One of those ongoing myths was that Barack Obama was embraced nationally by black folks out of the shoot. Look at any poll that came out in December 2007, and Obama’s losing big time to Hillary Clinton with black voters. Part of it, ironically was that he wasn’t considered black enough. (And Hillary Clinton was?) But when he won Iowa, black voters gave him another look, and he’s been winning the black vote handily ever since, starting in South Carolina. (Which is why Bill Clinton’s correct observation that Jesse Jackson won South Carolina irritated so many people; it wasn’t just that he was black, it was that he was a black that, since the white folks in Iowa liked him, actually had a chance to win.) All the things he’s endured since from what I think is a media obsession with Rev. Wright to the sniping at Michelle Obama to the Muslim thing – regularly, at least 7% of the electorate believes that Barack HUSSEIN Obama is Muslim (not that should matter if he were) has made him more attractive to many blacks, and probably to white liberals as well. Here’s what often happens in with black folks when one of their own is put upon; they become more loyal, recognizing the institutional racism involved.

So, if he loses, most older blacks will see it as the same-o same-o. I’m not sure the paradigm holds for younger blacks, especially those who identify as biracial. It’s not that they don’t see racism, it’s that they may see Barack’s nomination, to use a football metaphor, as field position. Maybe Barack doesn’t score the touchdown this time, but it makes someone else’s chances better the next time. Maybe.

5. What album in your collection would probably most surprise your friends?

That would almost certainly be my one Toby Keith album. Not crazy about his politics, but I got it it for free at a convention in Nashville, and I rather liked a couple songs, especially “Let’s Talk About Me.”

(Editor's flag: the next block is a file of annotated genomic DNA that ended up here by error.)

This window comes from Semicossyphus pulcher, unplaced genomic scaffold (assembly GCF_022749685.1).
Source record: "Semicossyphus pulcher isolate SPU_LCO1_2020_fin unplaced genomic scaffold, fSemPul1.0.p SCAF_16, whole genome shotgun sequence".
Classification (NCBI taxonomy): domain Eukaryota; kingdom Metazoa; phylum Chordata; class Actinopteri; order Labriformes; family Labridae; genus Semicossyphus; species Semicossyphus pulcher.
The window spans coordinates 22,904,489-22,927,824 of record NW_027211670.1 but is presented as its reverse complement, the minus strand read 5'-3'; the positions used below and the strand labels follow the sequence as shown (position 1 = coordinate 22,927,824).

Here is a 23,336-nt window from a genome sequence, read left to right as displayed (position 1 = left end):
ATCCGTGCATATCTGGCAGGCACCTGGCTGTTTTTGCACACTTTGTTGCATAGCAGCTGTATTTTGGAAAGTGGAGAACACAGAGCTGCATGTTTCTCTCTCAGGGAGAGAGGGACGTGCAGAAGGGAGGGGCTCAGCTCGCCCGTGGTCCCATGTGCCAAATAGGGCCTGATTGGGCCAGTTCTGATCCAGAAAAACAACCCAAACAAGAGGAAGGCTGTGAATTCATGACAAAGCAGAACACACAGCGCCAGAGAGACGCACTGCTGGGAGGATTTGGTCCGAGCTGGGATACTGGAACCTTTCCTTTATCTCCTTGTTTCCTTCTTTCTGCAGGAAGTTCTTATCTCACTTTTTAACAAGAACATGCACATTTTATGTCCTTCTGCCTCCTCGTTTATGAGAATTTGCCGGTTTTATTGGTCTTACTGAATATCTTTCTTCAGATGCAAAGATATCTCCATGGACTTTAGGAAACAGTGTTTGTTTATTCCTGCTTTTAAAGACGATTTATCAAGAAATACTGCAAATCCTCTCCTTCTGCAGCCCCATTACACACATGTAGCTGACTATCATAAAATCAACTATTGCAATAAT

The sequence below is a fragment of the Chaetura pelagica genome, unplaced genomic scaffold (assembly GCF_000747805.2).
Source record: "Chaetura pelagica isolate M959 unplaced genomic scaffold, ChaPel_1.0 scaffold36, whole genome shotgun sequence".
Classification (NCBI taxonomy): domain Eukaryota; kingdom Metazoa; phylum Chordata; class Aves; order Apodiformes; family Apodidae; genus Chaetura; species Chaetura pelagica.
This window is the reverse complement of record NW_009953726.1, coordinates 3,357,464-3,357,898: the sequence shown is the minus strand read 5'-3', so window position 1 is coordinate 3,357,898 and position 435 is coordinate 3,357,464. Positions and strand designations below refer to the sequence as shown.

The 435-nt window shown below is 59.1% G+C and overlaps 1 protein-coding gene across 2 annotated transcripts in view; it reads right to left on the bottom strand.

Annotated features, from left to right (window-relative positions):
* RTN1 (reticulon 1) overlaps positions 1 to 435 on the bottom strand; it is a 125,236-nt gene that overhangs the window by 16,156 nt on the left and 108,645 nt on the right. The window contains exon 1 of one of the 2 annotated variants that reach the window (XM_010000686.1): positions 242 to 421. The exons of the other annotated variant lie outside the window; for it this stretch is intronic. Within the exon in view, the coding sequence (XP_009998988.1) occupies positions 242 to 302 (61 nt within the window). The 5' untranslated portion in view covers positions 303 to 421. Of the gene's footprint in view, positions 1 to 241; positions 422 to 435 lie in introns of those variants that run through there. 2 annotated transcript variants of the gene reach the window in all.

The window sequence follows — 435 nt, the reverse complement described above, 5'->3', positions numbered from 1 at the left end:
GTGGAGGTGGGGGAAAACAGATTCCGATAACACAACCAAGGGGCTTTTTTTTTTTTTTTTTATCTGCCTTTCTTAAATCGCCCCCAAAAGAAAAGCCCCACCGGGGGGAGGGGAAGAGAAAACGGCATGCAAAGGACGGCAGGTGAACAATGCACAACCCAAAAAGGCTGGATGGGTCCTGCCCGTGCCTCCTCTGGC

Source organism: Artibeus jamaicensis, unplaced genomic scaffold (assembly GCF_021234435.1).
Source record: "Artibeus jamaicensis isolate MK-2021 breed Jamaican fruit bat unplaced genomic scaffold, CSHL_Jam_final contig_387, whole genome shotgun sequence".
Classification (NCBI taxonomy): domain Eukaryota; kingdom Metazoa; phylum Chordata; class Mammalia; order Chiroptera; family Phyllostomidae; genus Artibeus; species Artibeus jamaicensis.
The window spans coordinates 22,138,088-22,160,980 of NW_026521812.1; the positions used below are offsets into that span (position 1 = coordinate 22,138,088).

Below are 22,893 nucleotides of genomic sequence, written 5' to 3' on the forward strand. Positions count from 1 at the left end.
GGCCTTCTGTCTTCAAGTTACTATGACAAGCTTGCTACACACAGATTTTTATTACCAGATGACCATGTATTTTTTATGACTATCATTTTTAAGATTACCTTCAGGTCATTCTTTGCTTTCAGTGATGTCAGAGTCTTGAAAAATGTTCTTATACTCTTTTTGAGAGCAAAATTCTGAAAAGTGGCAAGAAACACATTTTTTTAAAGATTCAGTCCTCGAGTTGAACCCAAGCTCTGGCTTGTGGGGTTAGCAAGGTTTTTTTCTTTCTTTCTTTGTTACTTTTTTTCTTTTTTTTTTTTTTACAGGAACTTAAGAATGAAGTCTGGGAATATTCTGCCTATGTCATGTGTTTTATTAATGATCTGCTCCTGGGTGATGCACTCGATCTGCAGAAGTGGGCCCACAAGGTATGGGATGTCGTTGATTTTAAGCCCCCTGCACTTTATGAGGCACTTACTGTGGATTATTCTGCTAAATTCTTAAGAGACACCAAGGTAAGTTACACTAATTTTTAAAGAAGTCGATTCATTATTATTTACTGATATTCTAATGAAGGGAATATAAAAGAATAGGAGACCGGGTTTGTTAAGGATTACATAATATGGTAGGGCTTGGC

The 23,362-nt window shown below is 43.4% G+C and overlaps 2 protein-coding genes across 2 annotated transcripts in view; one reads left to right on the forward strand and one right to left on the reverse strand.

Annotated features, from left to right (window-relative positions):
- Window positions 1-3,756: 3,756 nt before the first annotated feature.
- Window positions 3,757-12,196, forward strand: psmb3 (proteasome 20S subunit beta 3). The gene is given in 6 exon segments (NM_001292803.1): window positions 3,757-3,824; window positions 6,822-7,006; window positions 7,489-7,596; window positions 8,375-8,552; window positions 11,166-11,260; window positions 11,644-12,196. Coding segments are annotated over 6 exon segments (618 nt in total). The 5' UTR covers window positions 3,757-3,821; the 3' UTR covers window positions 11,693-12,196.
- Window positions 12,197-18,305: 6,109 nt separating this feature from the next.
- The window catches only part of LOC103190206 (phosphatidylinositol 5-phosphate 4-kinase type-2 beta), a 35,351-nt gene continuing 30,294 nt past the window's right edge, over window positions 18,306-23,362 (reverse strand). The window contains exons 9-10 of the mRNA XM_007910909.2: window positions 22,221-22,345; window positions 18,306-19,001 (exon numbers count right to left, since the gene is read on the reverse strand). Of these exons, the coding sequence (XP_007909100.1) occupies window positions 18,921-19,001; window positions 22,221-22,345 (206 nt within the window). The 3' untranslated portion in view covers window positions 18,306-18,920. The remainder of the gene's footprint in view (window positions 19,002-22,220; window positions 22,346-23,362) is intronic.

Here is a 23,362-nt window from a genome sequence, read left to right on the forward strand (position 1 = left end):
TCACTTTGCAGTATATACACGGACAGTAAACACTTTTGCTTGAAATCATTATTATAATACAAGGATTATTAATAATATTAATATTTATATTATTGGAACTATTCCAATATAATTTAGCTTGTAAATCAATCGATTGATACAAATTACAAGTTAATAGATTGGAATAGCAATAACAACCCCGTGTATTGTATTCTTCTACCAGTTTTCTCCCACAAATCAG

***
Someone, I wish I could remember who, said about Robert Mugabe: If Zimbabwe had oil, we would have invaded by now.

ROG

Annie Hall


How can I explain why Annie Hall, released 30 years ago this very day, has become a major marker in my life? Why I’ve seen it at least four times in the theater, and is one of the very first VHS tapes I ever purchased?

*Alvy Singer, Woody Allen’s character in the movie, HATES to go to a movie after it started. Me, too. That’s partly because I almost sat on someone’s lap in a darkened theater, but still.
*When I lived in NYC that summer of ’77, I hung out around Washington Square Park.
*Alvy hates Los Angeles; I’ve never been.
*Paul Simon, of whom I was/am a big fan, made his movie debut as Tony Lacey.
*The cocaine scene in the movie? Definitely plausible.
*Sigourney Weaver made her film debut as “Alvy’s date outside theater”.
*It informed me that comedy can be intelligent and funny.
*Variety said expand the scene in “Annie Hall” where Woody visits Diane Keaton’s family & you’ve got Meet the Parents. I’ve met parents; it’s almost ALWAYS like that.
*Christopher Walken played Annie’s neurotic brother Duane.
*There’s a split screen scene where Annie and Alvy discuss their sex life. He: She never wants to have sex, only three times a week. She: He wants to have sex all the time – three times a week. Yup.
*I’ve been in a relationship where this dialogue took place: “A relationship is like a shark; it has to move forward or it dies. What we have here is a dead shark.”
*Film critic John Simon said about it: “Repetitious and aimless as to seem to beg for oblivion”. He didn’t like Star Wars either.
*I always liked the fact that Diane Keaton’s given name was Diane Hall. (In case you were wondering, Woody Allen was Allen Stewart Konigsberg.)
*”You only gave me books with the word ‘death’ in the title”. I relate to this, too.
*I went through an unfortunate period when I said, “La-dee-dah, la-dee-dah.” A lot.
*Woody Allen finally got some Oscar love. He was nominated for acting in, directing & writing; he won for the latter 2.
***
Go see what Fred Hembeck did on April 10. Careful readers of this blog may already know, since he, his family, and I all were together.